It used to be that private-label products were for consumers on a tight budget. However, a global shift has occurred in which consumer sentiment about store brands is overwhelmingly positive. To leverage that relatively newfound respect in the marketplace, there are very specific things that U.S. retailers can do to help store brands compete with their more recognized name brand counterparts.
Private-label sales and shares are strongest in commodity-driven, high-purchase categories and those where consumers recognize little differentiation, such as paper products and medications such as headache pain relievers. Private-label products do not do well in conditions where there is a:
Conversely, name brands have a tougher time competing with store brands in categories that showcase the following attributes:
Formula for Success for Both Private Label and Name Brands
Private labels are here to stay, and a key piece of the puzzle for their growth and success is the assortment challenge. It is a misconception, however, that increasing the breadth of assortment will automatically drive sales. Retailers must pursue the right selection, not just a bigger selection. Consequently, retailers should take necessary delisting decisions with great care. In the U.S., where the retail market is fragmented, 31% of sales come from the category leader, 17% from private label and 52% from all others. Retailers must manage their shelf space carefully. Removing too many high-penetration, high frequency or strong niche brands from store shelves can drive shoppers to the competition.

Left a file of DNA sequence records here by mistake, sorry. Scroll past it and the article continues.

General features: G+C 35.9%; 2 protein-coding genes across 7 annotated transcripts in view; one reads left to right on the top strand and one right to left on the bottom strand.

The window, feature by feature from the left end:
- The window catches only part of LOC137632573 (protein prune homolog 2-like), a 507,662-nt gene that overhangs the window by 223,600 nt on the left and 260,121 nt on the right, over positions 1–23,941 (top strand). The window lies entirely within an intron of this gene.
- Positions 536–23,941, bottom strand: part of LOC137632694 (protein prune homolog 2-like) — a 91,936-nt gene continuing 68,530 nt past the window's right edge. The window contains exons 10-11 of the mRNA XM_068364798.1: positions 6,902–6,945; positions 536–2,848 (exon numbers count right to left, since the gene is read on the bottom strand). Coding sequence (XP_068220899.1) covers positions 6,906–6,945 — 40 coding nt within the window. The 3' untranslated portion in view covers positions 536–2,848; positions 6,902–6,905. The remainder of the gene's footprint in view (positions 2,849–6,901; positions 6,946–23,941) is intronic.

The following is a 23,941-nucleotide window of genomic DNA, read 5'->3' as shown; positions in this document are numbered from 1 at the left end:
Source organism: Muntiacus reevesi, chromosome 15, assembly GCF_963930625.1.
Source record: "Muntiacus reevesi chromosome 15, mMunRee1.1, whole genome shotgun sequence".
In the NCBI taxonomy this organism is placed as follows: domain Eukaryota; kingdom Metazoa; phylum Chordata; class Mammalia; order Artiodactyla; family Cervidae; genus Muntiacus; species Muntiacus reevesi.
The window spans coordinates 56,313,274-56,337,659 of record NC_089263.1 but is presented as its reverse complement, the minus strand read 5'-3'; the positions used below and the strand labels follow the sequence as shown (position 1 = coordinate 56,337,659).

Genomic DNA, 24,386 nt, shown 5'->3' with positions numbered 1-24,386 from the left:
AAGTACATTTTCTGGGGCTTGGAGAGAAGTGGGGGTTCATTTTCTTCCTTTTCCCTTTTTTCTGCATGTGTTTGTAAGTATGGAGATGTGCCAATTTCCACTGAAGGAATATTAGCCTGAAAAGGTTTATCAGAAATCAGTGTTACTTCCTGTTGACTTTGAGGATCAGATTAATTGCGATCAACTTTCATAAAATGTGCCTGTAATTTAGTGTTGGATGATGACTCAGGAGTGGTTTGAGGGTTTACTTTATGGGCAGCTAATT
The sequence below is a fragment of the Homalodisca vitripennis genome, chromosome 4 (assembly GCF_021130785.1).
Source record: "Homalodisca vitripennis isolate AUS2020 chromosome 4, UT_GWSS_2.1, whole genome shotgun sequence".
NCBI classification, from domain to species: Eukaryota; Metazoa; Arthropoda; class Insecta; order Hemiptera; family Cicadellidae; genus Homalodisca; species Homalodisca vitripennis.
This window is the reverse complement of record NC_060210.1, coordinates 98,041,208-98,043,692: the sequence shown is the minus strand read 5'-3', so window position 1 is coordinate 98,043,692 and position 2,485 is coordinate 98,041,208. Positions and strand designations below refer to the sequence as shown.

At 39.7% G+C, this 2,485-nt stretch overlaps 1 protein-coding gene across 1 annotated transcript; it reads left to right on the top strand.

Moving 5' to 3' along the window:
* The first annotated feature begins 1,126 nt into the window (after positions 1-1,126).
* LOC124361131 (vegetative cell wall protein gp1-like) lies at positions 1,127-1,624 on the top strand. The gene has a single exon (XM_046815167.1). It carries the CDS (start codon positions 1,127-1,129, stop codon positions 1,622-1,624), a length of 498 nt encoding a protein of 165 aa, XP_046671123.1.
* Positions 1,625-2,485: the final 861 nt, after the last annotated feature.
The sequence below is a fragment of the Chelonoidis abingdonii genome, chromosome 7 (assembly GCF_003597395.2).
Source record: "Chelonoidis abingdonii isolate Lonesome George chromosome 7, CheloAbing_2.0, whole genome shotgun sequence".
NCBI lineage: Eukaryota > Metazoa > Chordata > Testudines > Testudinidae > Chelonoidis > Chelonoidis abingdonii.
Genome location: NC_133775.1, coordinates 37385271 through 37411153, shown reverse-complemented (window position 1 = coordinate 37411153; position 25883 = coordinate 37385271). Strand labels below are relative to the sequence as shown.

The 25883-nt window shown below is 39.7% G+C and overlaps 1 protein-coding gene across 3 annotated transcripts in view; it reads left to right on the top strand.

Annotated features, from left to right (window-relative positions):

To determine an optimal assortment strategy, a keen understanding of market dynamics and consumer consumption patterns is necessary. While the right assortment varies by market conditions, one factor is critical for all consumers: Consumers want to comparison shop. Over three-fourths (78%) of U.S. respondents prefer to see name-brand and private-label items next to each other on the store shelf so they can easily review prices.
Additionally, manufacturers must adopt a collaborative mindset and help retailers win across the store with both private label and name brands. Consider joint promotion opportunities. For example, If one group of consumers prefers a name brand in a category while another prefers private label, a retailer could promote them both in the same week. Additionally, manufacturers could create integrated shelf sets to help retailers lay out their store shelves. They could also discuss shelf placement options with retailers in categories where they don’t already have a private-label presence.
This article originally appeared on www.storebrands.info.